One of the UK’s most prolific and important ceramic artists, Clarice Cliff (1899-1972) is best known for her innovative, colour-rich designs.
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Cliff began working in the pottery industry at the of 13, later studying art and sculpture at Burslem School of Art, moving to the A. J. Wilkinson factory in 1916.The ambitious Cliff acquired skills in modelling figurines and vases, gilding, outlining, enamelling, she was offered a second apprenticeship at the factory in 1924, aged 25. Within three years, she was given her own studio at the adjoining Newport Pottery, where she experimented with on-glaze enamel colours.
Cliff’s first productions were called ‘Bizarre’, and were decorated with crude, bright colours and covered imperfections in simple triangles. Earliest examples had just a hand-painted mark usually in a rust coloured paint, ‘Bizarre by Clarice Cliff’. Bizarre Ware was an immediate success, as the designs – with their abstract, geometric and figural forms – were in the popular Art Deco style and were inexpensive. A professional ‘back stamp’ was made: ‘Hand painted Bizarre by Clarice Cliff, Newport Pottery England with the early pieces simply known as Original Bizarre.
Art Deco influence
In the following years, Cliff added hundreds of patterns to the original range. In 1928 Cliff produced a simple, hand-painted pattern of crocus flowers in orange, blue and purple. Each flower was composed with upward brush strokes, then green leaves added, by holding the piece upside down and painting thin lines among the flowers. The ‘Crocus’ pattern was clearly completely hand-painted, which instantly attracted large sales. It became Cliff’s signature design. Cliff was given a team of painters to work on ‘Crocus’ in the ‘Bizarre’ shop where painters were trained how to do the pattern. By the late 1920s, amid economic recession, her career was excelling and by the end of the decade, her team of decorators had grown to 70 young painters, mainly women as the shapes adopted a more modern aesthetic.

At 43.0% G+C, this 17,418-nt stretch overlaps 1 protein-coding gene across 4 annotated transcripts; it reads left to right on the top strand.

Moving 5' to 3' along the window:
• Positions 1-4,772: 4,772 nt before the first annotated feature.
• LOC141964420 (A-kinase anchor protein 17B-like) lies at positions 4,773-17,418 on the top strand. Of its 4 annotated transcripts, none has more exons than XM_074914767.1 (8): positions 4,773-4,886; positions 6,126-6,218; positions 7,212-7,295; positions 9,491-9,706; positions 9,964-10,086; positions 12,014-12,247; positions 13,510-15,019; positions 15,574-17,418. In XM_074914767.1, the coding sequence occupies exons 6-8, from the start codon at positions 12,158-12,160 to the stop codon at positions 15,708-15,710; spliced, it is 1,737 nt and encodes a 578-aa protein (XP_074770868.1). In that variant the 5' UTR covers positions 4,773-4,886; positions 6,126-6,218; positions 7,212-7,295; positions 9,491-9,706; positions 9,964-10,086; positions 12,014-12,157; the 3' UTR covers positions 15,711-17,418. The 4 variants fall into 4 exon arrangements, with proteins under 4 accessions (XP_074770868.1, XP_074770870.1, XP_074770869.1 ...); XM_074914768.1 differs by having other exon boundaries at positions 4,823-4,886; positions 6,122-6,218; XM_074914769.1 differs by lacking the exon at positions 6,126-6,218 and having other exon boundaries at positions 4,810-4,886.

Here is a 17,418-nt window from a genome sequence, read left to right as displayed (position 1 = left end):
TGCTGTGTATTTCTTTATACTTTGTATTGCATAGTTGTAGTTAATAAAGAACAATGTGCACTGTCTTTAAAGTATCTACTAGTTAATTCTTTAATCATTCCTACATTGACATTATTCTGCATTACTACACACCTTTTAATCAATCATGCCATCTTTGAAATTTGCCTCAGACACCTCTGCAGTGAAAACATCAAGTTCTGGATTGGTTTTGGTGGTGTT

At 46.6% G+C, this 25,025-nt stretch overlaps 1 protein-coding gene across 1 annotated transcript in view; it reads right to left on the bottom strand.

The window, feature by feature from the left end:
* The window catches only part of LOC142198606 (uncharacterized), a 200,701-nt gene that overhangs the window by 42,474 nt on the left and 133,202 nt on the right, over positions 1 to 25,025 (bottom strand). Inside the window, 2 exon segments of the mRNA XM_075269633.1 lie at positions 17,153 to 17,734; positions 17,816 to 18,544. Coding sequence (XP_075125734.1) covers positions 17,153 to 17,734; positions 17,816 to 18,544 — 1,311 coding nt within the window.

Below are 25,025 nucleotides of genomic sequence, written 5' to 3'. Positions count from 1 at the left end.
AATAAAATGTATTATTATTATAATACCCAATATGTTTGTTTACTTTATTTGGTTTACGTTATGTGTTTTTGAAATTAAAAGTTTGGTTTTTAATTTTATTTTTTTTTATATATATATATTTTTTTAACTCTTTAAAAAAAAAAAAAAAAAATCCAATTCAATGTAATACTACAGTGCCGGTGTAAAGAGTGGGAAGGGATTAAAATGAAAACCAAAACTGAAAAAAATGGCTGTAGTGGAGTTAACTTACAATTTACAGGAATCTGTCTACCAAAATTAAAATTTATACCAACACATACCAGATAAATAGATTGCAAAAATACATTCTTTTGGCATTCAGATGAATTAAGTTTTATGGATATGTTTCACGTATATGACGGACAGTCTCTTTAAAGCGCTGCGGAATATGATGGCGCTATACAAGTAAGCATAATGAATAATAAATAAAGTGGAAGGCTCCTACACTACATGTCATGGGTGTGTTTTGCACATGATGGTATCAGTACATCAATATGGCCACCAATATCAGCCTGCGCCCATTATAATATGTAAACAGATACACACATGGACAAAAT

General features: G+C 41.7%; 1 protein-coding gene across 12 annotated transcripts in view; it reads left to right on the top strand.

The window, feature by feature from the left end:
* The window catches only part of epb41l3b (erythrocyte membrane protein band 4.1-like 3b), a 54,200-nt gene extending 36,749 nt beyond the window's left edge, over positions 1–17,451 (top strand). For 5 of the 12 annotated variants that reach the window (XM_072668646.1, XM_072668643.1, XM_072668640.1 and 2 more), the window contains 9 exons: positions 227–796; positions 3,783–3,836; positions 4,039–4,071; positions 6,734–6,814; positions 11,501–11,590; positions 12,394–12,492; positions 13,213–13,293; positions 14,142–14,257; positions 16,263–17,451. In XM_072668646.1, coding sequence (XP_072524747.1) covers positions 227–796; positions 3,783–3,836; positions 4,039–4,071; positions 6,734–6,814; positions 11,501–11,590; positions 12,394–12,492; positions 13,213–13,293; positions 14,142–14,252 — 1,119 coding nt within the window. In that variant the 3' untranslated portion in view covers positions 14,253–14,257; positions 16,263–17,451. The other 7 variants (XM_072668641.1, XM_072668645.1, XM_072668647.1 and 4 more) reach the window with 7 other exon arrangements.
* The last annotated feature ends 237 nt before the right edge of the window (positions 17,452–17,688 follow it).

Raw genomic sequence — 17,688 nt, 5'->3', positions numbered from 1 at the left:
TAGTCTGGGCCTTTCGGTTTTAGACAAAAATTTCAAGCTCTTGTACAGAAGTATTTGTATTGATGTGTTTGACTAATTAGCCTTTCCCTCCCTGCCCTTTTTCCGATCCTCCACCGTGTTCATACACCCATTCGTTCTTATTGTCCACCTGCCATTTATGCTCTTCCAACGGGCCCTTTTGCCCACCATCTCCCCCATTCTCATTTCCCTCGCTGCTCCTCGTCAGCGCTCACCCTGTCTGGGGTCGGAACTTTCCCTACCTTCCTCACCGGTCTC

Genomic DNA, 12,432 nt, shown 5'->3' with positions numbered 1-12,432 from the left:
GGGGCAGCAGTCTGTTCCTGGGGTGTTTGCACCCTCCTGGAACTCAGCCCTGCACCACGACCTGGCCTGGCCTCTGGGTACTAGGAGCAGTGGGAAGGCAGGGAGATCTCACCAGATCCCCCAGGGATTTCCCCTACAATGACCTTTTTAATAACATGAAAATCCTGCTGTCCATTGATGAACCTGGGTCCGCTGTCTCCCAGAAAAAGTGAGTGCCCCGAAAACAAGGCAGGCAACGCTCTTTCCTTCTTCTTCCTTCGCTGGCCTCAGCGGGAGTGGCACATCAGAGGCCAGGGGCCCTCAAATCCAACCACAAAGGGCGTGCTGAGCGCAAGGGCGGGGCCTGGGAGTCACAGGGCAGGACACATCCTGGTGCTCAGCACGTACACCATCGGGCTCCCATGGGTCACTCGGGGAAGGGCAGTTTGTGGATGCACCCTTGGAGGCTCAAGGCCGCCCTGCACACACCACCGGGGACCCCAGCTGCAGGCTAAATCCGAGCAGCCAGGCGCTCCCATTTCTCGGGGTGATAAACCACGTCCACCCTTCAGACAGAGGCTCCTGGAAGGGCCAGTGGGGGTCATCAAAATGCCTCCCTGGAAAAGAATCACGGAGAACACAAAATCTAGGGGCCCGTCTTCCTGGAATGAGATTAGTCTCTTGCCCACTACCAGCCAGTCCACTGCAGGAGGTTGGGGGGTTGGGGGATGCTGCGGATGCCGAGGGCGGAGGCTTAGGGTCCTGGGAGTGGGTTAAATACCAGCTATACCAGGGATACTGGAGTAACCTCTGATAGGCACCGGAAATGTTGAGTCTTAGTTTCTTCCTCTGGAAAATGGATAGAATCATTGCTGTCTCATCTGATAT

The Art Deco aesthetic with abstract and cubist patterns appeared on these angular and geometric shapes for the domestic setting, creating striking factory ceramics – plates, jugs, teapots, cups and saucers – that were designed to be used in the home. Sunray’ is a vivid example of Cliff’s Art Deco sensibility. The Fantasque range evolved by the early 30s featuring abstracts or landscapes of cottages and trees. The sunray, or sunburst, with its evocation of joy and nature, was a popular Deco motif, which featured everywhere from windows to hotel foyers. Cliff wisely took on this easily abstracted image and adapted it to bold effect, using enamel paint on earthenware. Cliff also began placing emphasis on the shapes of her pottery, finding different ways to best display her designs. From her triangular teacup handles to the distinctive conical form of her sugar casters, she looked again to Art Deco, and its fascination with the geometric rhetoric of Cubist art.
Cliff marries her then boss, Colley Shorter in 1940 and she moved into his home at Chetwynd House in Staffordshire, a beautiful arts and crafts house, where she concentrated her creative talents on gardening in the massive 4-acre garden that became her shared passion with Shorter. After his death in 1963, Cliff retires and becomes a reclusive. Her first exhibition of Clarice Cliff Pottery opened in Brighton in the early 70s, and soon after Cliff died suddenly in 1972.
Cliff’s worldwide impact was made clear by a story in the ‘Pasadena Evening Post’ in California, featuring her with a 5ft high horse made entirely of Bizarre. The publicity she received in national press was unprecedented. In the 1970s and 1980s their popularity was revived, leading to worldwide collectability, and establishing Cliff as one of the key names of the Art Deco movement. 1999 is celebrated worldwide as Clarice’s Centenary year. Cliff’s work continues to be esteemed and sought after by Art Deco ceramic collectors ever since.